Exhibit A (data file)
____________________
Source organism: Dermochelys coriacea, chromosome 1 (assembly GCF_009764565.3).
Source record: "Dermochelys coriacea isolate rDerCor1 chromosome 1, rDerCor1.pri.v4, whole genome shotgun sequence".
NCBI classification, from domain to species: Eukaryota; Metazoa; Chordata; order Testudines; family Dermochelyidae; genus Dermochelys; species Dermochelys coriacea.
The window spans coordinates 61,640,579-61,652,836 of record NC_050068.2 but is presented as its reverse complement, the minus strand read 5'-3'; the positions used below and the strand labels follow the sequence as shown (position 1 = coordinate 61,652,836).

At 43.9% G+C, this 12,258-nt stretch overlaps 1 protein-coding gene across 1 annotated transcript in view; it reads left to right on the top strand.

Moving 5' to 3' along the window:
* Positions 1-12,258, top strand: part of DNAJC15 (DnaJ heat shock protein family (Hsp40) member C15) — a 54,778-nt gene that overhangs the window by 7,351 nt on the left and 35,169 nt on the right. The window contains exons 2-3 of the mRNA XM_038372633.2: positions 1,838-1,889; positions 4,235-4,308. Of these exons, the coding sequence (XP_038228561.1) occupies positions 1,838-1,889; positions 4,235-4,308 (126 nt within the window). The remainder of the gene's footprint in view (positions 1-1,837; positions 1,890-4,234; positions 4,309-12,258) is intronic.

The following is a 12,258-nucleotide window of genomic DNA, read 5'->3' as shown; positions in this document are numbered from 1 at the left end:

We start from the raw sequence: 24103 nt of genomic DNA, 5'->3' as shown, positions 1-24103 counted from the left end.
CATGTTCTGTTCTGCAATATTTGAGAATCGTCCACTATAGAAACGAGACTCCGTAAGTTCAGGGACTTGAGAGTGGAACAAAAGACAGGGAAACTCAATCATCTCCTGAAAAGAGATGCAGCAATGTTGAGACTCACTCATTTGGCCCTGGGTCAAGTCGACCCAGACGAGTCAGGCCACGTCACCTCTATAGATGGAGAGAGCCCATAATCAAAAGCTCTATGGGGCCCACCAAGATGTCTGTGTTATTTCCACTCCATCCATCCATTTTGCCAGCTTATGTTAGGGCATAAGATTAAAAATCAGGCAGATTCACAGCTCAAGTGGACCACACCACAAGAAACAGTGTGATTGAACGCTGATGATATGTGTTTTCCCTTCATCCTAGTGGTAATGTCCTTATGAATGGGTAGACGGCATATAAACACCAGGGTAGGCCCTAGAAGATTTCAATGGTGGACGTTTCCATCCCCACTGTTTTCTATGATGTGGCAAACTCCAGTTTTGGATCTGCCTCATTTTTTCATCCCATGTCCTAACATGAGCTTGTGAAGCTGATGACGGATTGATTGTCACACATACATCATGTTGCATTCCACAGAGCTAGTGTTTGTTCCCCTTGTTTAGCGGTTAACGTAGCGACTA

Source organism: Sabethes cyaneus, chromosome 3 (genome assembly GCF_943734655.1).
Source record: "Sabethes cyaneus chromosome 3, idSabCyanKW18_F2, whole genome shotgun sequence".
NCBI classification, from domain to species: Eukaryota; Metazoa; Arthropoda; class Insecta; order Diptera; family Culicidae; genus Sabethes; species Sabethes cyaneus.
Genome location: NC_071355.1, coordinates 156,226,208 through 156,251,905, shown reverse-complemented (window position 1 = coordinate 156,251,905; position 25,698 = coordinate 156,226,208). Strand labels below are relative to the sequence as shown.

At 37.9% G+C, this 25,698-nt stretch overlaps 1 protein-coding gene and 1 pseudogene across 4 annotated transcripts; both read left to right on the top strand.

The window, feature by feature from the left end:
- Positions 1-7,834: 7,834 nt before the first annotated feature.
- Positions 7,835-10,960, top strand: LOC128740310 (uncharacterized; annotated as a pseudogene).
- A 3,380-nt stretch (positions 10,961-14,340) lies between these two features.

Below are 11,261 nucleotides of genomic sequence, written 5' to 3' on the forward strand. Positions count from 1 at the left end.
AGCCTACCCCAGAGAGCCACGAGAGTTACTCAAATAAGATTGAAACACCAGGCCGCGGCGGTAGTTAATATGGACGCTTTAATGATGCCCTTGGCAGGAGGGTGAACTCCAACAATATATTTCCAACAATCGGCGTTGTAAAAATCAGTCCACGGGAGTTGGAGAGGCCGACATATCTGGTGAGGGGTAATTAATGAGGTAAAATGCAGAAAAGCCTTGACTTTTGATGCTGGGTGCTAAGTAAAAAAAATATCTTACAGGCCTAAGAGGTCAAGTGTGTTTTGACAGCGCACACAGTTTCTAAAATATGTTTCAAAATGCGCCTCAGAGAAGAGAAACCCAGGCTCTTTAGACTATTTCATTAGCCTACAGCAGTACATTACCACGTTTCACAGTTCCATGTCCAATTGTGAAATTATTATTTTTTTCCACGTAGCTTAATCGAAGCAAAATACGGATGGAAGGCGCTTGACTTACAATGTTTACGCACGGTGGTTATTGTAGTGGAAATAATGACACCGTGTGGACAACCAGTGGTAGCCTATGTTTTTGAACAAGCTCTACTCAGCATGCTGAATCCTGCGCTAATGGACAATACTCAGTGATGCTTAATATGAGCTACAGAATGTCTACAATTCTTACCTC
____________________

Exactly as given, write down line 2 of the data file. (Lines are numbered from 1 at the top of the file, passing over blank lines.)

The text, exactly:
Source record: "Dermochelys coriacea isolate rDerCor1 chromosome 1, rDerCor1.pri.v4, whole genome shotgun sequence".